Sunday, July 24, 2005

Little liquid water on Mars for past 4 billion years

Researchers David Shuster of the California Institute of Technology and Benjamin Weiss of the Massachusetts Institute of Technology, examined Martian meteorites called nakhlites and the famous ALH84001, which had been blasted from the surface of Mars to Earth. Shuster and Weiss measured the meteorites' loss of argon, which is highly dependent on temperature, in the minerals within the meteorites.[1]

The results, reported in Science,[2] showed that the meteorites could not have been heated to more than zero degrees celsius since the meteorites crystallised, estimated at four billion years ago.[3] Therefore they concluded that the top several kilometres of the crust of Mars has not been significantly warmer during that period and so the surface of Mars probably has not had significant amounts of free-standing liquid water for the last 4 billion years.[4]

Their finding does not mean that there were not pockets of isolated water in geothermal springs, but only that there have not been large areas of free-standing water for four billion years.[5] Those surface features on Mars that indicate the presence and flow of liquid water must therefore have formed over relatively brief periods.[1] This implies that it is unlikely that Mars has ever had an environment hospitable for life in the last 4 billion years, meaning that if Mars ever had life it would have had to be in the first half-billion years of its existence, when it was probably warmer.[4]

I still consider it a real possibility that life originated on Mars, which may have been more favourable to life ~4.0 bya than the Earth. Being smaller than the Earth and nearer Jupiter, Mars may have been spared such an intense Late Heavy Bombardment 4.0-3.8 bya as the Earth.[6] Life in the form of hardy single-celled bacteria , could then have been transferred from Mars via meteorite impact ejecta to Earth[7], which had then become more favourable for life, after the giant impact that created the Moon and the LHB, and then went extinct on Mars.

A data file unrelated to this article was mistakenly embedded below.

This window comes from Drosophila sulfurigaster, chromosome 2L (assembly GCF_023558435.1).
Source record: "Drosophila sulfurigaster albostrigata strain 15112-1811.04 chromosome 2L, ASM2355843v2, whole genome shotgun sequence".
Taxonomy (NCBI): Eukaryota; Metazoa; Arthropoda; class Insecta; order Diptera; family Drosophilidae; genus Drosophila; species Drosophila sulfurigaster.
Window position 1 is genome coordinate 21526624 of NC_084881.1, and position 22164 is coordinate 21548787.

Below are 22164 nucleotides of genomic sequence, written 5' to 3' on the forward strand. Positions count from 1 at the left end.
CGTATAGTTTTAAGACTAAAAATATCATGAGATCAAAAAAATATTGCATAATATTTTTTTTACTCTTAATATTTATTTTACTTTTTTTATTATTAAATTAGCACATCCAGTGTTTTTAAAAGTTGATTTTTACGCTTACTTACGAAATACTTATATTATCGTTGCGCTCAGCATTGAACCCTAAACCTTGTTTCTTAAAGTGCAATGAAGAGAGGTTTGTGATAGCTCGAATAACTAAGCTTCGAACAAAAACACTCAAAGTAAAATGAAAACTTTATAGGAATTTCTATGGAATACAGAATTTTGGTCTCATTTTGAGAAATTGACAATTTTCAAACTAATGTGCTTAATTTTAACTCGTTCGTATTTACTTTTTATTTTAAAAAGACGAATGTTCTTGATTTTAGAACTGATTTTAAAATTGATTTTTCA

However, this then would make the fine-tuning problem of the Earth for life worse for evolution, in that not just one planet, Earth, but the Earth-Mars (and indeed the Earth-Moon, Mars and Jupiter) system would have to be just right in masses, orbits, time-frame, etc! If this was the case, then likelihood of life (let alone intelligent life) being on any other planet in the Universe, would have just become that much less!


[1] Whitehouse, D., "'Four-billion-year chill' on Mars," BBC, 21 July, 2005.

[2] Shuster, D.L. & Weiss, B.P., "Martian Surface Paleotemperatures from Thermochronology of Meteorites," Science, Vol 309, 22 July, 2005, pp.594-600.

[3] "Little liquid water on Mars for past 4 billion years: study," ABC, July 23, 2005.

[4] Britt, R.R., "Report: Mars Cold, Bitter Planet for a Long, Long Time,", 21 July, 2005.

[5] "Meteor study pours cold water on warm Mars theory," CNN/Reuters, July 22, 2005.

[6] This is questioned in Rana, F.R. & Ross, H.N., "Origins of Life: Biblical And Evolutionary Models Face Off," Navpress: Colorado Springs CO, 2004, p.194.

[7] Ward, P.D. & Brownlee, D.C., "The Life and Death of Planet Earth: How the New Science of Astrobiology Charts the Ultimate Fate of Our World," [2002], Piatkus: London, 2003, reprint, pp.72-73; Gonzalez G. & Richards J.W., "The Privileged Planet: How Our Place in the Cosmos is Designed For Discovery," Regnery: Washington DC, 2004, pp.39-40; Rana & Ross, 2004, p.195.

Stephen E. Jones, BSc (Biol)
"Problems of Evolution"

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